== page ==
According to Dartmouth Town Collector Gary J. Carreiro, Fiscal Year 2020 first and second quarter real estate and personal property tax bills have all been

How do the wealthy minimize their tax burden in the U.S.?

Wealthy people in the USA minimize their tax burden by following, to the extent possible, the incentives and disincentives of Tax Law in the United States of America, just like everybody else. That is to say, the law (i.e. the Congress and the state legislators) is telling you (and everyone else) to:

  • Invest as much as possible for the long term, and earn income from capital gains which are subject to the (lower) capital gains tax, rather than the income tax. Look for return on investment in capital appreciation rather than dividends or other regular distributions.
  • Don’t keep physical cash around, because inflation sucks.
  • Leave as little cash in retail bank savings accounts as possible (i.e. just enough for your daily/weekly/monthly living expenses), because interest income is taxed at income tax rates. And inflation sucks! (banks never pay enough interest to beat inflation).

    As much of your money as possible should be invested in long term investments.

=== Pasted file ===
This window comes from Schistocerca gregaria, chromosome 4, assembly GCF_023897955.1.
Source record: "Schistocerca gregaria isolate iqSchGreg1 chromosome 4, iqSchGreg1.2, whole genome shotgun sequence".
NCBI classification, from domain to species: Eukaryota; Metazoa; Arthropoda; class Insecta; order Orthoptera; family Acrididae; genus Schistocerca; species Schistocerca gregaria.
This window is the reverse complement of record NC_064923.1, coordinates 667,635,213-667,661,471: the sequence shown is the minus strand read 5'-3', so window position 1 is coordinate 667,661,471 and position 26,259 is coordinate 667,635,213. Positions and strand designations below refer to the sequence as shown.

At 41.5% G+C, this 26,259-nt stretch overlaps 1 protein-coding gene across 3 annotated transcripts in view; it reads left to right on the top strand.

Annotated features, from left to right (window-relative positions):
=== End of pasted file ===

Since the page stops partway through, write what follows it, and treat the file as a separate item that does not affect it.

• Don’t earn wage income, because that’s taxed at income tax rates, and is subject to FICA payroll taxes, too.
  • If you must earn a wage, take the after-tax proceeds, spend as little as you can (spending gets hit with sales tax), and invest, invest, invest. When your investments are large enough that you can happily live off your capital gains (less capital gains taxes), quit your W-2 job. See also Here’s the difference between working for your money and having your money work for you.
  • Reduce your taxable wage income as much as possible with tax deductions, e.g. max-out your 401(k) Retirement Plans contributions. Prefer to work for a company that will match 100% of your 401(k) contributions. This is more long term investment.
  • If you’re working for a pre-IPO startup, take as little cash compensation as you can (just enough for your living expenses), and as much equity compensation as you can negotiate (preferably Incentive Stock Options), provided that you believe in the probabilities of success of your employer. You’re investing in your employer’s company with your labor (hence “sweat equity”) if you do this, and the return on investment, if properly done, gets taxed at capital gains tax rate, rather than at the higher income tax rate … if the company succeeds (yes, this is taking an investment risk).
  • Live in a state with low total state taxes. Every state has some taxes (typically some combination of income, sales tax, and property tax), but the totals vary widely.

    Naturally, the governments of really pleasant, attractive places to live (e.g., San Francisco, New York City) will have higher taxes because they know that’s what the market will bear (though they do overreach with regularity) – that’s the tradeoff you make by living in such a place.